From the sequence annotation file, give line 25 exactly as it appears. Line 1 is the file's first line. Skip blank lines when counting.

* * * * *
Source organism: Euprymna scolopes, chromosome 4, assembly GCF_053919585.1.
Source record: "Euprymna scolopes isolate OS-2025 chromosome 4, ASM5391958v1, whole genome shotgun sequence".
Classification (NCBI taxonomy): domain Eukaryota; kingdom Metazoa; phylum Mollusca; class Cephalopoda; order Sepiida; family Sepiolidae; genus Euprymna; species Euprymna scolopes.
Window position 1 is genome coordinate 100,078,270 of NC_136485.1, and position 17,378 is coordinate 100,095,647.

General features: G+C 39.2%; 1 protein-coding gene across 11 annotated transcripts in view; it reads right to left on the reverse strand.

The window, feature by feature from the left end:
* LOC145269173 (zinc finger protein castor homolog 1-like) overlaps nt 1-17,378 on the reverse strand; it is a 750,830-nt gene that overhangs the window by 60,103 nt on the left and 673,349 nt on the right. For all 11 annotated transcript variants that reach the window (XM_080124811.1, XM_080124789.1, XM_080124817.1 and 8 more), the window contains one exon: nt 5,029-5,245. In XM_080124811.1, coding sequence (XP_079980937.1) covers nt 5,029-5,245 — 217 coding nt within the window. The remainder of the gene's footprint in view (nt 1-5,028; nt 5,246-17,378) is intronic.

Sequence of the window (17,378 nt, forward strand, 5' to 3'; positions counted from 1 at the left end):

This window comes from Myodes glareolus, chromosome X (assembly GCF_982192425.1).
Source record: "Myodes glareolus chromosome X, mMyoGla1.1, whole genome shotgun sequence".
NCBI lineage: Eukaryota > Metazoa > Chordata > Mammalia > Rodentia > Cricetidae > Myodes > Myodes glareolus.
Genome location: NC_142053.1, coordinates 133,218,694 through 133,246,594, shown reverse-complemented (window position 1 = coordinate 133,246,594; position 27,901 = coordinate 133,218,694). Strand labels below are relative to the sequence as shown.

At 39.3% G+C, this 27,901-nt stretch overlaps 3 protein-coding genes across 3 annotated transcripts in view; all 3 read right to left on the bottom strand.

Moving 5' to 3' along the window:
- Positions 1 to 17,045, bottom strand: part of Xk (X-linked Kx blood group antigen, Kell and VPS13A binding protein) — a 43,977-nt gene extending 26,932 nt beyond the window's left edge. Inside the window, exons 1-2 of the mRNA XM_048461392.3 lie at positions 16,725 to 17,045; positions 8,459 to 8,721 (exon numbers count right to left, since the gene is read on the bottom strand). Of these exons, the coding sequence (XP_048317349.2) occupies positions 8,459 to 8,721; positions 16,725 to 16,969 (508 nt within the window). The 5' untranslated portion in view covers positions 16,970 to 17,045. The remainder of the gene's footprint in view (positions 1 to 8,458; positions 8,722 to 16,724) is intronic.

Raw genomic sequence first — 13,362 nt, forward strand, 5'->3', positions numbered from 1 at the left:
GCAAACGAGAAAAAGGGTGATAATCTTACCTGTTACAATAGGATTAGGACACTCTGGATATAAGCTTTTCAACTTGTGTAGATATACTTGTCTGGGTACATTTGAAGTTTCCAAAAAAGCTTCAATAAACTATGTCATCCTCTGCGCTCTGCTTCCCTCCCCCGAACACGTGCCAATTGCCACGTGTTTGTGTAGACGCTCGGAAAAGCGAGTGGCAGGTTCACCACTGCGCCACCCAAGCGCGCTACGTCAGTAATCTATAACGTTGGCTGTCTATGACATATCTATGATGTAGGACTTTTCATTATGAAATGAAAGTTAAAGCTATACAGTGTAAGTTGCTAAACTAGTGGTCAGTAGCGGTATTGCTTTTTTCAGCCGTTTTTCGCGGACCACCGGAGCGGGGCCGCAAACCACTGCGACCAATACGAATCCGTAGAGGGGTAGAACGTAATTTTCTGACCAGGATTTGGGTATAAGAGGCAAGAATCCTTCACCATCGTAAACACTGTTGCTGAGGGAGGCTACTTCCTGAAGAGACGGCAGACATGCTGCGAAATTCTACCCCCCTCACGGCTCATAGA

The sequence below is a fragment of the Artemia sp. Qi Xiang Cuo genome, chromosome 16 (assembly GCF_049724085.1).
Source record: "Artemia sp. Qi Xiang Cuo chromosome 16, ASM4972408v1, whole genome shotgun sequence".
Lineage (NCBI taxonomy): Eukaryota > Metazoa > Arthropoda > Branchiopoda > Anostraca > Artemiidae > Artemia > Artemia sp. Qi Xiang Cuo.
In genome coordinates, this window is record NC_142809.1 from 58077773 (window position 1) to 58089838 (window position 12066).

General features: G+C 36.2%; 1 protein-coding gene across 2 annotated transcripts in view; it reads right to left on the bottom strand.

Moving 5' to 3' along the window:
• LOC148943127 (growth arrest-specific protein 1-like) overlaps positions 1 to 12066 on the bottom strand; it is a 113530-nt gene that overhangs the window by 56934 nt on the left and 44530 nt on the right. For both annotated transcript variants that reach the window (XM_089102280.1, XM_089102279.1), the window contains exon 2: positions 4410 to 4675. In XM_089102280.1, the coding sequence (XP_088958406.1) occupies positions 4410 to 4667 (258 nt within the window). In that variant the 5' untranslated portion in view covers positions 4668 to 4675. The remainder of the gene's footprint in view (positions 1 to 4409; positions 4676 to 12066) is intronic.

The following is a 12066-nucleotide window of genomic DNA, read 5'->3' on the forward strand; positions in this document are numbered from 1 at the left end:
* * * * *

The following is a 12066-nucleotide window of genomic DNA, read 5'->3' on the forward strand; positions in this document are numbered from 1 at the left end: